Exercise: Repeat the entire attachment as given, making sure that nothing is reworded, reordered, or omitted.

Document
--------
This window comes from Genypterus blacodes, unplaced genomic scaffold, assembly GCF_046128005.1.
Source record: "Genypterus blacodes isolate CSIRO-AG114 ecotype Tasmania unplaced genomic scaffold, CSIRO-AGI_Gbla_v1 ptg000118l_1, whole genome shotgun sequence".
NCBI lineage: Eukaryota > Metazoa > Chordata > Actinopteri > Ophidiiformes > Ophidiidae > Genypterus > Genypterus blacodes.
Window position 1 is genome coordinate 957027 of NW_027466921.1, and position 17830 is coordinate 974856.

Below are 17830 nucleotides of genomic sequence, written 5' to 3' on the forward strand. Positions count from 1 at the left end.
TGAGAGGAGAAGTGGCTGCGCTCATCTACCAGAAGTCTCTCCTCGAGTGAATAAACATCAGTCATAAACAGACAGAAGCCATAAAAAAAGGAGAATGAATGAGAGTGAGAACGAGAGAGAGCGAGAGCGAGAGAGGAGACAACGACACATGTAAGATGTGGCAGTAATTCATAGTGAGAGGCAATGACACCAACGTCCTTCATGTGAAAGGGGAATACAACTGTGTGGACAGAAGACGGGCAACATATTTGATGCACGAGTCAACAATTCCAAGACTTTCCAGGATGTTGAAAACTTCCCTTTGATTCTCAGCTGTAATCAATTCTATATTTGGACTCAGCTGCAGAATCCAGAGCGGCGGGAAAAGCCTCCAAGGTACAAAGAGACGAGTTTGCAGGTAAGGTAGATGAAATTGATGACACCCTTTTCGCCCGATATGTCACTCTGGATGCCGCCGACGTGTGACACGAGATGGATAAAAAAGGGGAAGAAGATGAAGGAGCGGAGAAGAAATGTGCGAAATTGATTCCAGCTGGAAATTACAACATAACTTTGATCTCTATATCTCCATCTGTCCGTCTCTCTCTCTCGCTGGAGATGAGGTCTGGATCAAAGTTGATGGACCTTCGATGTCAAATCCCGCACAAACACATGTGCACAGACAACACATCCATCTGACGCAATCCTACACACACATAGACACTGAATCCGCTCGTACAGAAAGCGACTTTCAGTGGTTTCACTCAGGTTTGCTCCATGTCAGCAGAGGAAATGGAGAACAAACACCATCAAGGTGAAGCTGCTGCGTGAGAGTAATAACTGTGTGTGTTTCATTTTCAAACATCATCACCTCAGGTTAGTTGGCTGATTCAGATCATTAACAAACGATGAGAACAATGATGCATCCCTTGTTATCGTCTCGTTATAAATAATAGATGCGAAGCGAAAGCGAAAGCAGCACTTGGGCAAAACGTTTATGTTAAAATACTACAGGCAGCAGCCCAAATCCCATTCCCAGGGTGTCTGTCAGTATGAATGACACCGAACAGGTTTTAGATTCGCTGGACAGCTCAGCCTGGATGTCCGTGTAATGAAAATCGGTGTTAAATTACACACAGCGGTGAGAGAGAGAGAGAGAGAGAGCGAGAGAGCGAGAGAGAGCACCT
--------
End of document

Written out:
This window comes from Genypterus blacodes, unplaced genomic scaffold, assembly GCF_046128005.1.
Source record: "Genypterus blacodes isolate CSIRO-AG114 ecotype Tasmania unplaced genomic scaffold, CSIRO-AGI_Gbla_v1 ptg000118l_1, whole genome shotgun sequence".
NCBI lineage: Eukaryota > Metazoa > Chordata > Actinopteri > Ophidiiformes > Ophidiidae > Genypterus > Genypterus blacodes.
Window position 1 is genome coordinate 957027 of NW_027466921.1, and position 17830 is coordinate 974856.

Below are 17830 nucleotides of genomic sequence, written 5' to 3' on the forward strand. Positions count from 1 at the left end.
TGAGAGGAGAAGTGGCTGCGCTCATCTACCAGAAGTCTCTCCTCGAGTGAATAAACATCAGTCATAAACAGACAGAAGCCATAAAAAAAGGAGAATGAATGAGAGTGAGAACGAGAGAGAGCGAGAGCGAGAGAGGAGACAACGACACATGTAAGATGTGGCAGTAATTCATAGTGAGAGGCAATGACACCAACGTCCTTCATGTGAAAGGGGAATACAACTGTGTGGACAGAAGACGGGCAACATATTTGATGCACGAGTCAACAATTCCAAGACTTTCCAGGATGTTGAAAACTTCCCTTTGATTCTCAGCTGTAATCAATTCTATATTTGGACTCAGCTGCAGAATCCAGAGCGGCGGGAAAAGCCTCCAAGGTACAAAGAGACGAGTTTGCAGGTAAGGTAGATGAAATTGATGACACCCTTTTCGCCCGATATGTCACTCTGGATGCCGCCGACGTGTGACACGAGATGGATAAAAAAGGGGAAGAAGATGAAGGAGCGGAGAAGAAATGTGCGAAATTGATTCCAGCTGGAAATTACAACATAACTTTGATCTCTATATCTCCATCTGTCCGTCTCTCTCTCTCGCTGGAGATGAGGTCTGGATCAAAGTTGATGGACCTTCGATGTCAAATCCCGCACAAACACATGTGCACAGACAACACATCCATCTGACGCAATCCTACACACACATAGACACTGAATCCGCTCGTACAGAAAGCGACTTTCAGTGGTTTCACTCAGGTTTGCTCCATGTCAGCAGAGGAAATGGAGAACAAACACCATCAAGGTGAAGCTGCTGCGTGAGAGTAATAACTGTGTGTGTTTCATTTTCAAACATCATCACCTCAGGTTAGTTGGCTGATTCAGATCATTAACAAACGATGAGAACAATGATGCATCCCTTGTTATCGTCTCGTTATAAATAATAGATGCGAAGCGAAAGCGAAAGCAGCACTTGGGCAAAACGTTTATGTTAAAATACTACAGGCAGCAGCCCAAATCCCATTCCCAGGGTGTCTGTCAGTATGAATGACACCGAACAGGTTTTAGATTCGCTGGACAGCTCAGCCTGGATGTCCGTGTAATGAAAATCGGTGTTAAATTACACACAGCGGTGAGAGAGAGAGAGAGAGAGAGCGAGAGAGCGAGAGAGAGCACCT